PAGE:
The official news website of the Catholic Bishops Conference of the Philippines (CBCP) recently published an article titled “Church and state: Why can’t they be friends?” which tells of the Pope’s warning on the dangers of secularism. The following are some key excerpts pertinent to the Philippine situation and worthy of analysis, in an attempt to answer the title question why the church and state can’t indeed be friends.
[T]he pope warns that societies without the moorings of Christian values will be lost at sea, unaware of or indifferent to the truth that anchors humanity to justice, peace, respect and solidarity.
This statement implies that the principles of justice, peace, respect, and solidarity are held exclusively not only by religion, but by a particular religion, which is Christianity. It is a very arrogant statement that insults not only nonbelievers but believers of other faiths as well. Such a premise alone is already reason enough as to why church and state cannot be friends.
The separation of church and state, which is a hallmark of a democracy, “has also gone onto the separation of God and life unfortunately,” in which religious beliefs and values are expected to be left not only out of the process of public decision-making, but out of people’s own personal lives, too, he [Fr. Theodore Mascarenhas] said.
Secularism does not really intend to eradicate religion as much as keep religion a private affair. In our country alone, millions depend on religion for hope, happiness, and peace of mind, and secularism has no problem with that. It’s one thing to want to keep religion separate from government; it’s totally another thing to try to wipe it out.
One key topic, in fact, under discussion at the 2010 special Synod of Bishops for the Middle East was how to promote “positive secularism,” a form of separation of government and religion that still allows people’s faith to have a role in society without consecrating one religion as the religion of the state. The church supports a form of church-state separation that ensures religions have a voice in society and that laws reflect moral values — including laws dealing with life and marriage.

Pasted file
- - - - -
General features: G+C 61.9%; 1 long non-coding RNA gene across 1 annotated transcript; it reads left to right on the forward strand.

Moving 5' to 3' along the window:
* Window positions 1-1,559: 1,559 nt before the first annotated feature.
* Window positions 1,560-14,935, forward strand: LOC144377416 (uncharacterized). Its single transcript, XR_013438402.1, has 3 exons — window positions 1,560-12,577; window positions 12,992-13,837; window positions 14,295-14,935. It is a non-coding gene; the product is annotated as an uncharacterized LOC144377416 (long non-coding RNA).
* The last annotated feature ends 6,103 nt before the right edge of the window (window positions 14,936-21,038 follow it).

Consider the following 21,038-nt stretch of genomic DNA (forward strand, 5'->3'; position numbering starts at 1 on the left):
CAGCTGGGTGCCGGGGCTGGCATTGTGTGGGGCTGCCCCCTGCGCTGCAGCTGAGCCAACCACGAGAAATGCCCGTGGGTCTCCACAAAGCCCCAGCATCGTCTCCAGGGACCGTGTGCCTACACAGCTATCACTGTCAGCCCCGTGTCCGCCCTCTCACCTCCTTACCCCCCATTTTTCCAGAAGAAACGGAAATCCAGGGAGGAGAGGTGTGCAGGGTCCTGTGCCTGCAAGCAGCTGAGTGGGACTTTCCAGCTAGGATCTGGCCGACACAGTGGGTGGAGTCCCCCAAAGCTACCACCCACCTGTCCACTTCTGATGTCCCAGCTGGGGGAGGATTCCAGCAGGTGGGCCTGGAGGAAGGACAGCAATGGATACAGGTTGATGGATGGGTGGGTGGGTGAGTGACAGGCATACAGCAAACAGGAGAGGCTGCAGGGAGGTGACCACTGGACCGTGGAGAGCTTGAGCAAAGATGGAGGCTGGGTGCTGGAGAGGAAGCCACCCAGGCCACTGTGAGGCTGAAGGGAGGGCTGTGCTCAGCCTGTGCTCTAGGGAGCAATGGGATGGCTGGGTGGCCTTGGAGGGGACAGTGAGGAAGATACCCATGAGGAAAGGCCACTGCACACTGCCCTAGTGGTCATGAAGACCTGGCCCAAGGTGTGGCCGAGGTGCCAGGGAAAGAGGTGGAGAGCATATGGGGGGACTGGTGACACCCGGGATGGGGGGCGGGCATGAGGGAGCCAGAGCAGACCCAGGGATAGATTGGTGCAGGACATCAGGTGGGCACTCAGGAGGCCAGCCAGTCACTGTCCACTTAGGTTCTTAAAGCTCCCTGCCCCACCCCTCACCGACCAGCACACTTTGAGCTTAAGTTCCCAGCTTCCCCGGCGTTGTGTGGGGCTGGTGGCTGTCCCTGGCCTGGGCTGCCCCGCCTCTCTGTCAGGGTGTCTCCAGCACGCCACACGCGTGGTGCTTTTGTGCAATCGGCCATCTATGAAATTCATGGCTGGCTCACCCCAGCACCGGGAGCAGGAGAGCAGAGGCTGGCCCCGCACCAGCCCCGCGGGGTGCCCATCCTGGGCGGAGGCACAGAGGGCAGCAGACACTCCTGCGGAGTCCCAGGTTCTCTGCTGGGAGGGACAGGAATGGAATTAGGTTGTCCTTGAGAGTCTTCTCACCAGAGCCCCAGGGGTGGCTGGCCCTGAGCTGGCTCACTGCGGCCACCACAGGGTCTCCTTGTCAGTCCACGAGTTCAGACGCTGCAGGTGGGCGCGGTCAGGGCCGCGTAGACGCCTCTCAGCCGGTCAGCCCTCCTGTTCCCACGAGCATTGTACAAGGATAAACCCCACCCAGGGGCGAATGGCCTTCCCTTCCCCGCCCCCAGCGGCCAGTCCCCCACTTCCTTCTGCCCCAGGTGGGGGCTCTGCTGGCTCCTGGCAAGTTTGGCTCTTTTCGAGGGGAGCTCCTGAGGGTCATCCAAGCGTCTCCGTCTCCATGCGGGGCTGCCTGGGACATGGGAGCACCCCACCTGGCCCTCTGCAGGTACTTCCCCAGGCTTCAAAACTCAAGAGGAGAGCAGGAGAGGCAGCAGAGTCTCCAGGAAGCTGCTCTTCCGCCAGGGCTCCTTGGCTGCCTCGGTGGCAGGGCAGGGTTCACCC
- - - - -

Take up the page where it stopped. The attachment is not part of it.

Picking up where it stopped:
The main problem here is that different religions disagree among themselves on important issues including those involving marriage, such as birth control and divorce – both of which the Roman Catholic Church condemns while other religions accept. If our laws were to reflect religious moral values, the halls of congress would be filled with a cacophony of voices and our laws would conflict with one another.
In the West, secularism is understood as the problem of God being foisted out of the public sphere; but for the East, it’s a positive state of affairs in which governments show respect and protect all religions, letting them have a voice and not treating anyone better than the others, he said.
In the Philippines, one religion has the loudest voice and is listened to more than others.
“A real church-state separation would be that the church can freely express and ask its followers to adhere to the principles it holds dear,” Father Mascarenhas said.
Sounds just about right, for as long as the legislators, most of whom are members of both state and church, do not forget that they represent the former when they are in congress, even as they heed the latter for guidance on how they live their personal lives.
“Show me one human situation that is not reflected in the Gospel,” he said. Not only are the human challenges of death, fear, doubt and persecution detailed in the Bible, it also spells out the solutions, too.
How about three: cloning, stem cell research, and genetic engineering. But there’s a situation about disobedient servants that the Gospel of Luke (12:47) talks about and spells out a solution to: “The servant who knows the master’s will and does not get ready or does not do what the master wants will be beaten with many blows.” Should this be incorporated in our Labor Code?
“The answer to death is the resurrection, and the answer to doubt and anguish like Jesus felt in the garden of Gethsemane is give yourself over to the will of God,” he said.
But who gets to declare what the will of God is, assuming he exists? The Vatican? What about the other sects and denominations? What about the other religions?
In The Science of Good and Evil, Michael Shermer wrote:
“Religious freedoms must always be protected, but the price for this security is the separation of religion from government. Historically, where church and state were wed, individual liberty suffered, including and especially religious liberty.”
“The rationale of the rule is summed up in the familiar saying, ‘Strong fences make good neighbors.’ The idea is to delineate the boundaries between the two institutions and thus avoid encroachments by one against the other because of a misunderstanding of the limits of their respective exclusive jurisdictions.”
Indeed, Church and State can be good neighbors for as long as the strong fence of secularism stands between them, because rights are trampled every time either of them crosses that fence and steps into the other’s territory. And no matter how noble their intentions are, they can never, ever be friends.
Image from www.thesimsupply.com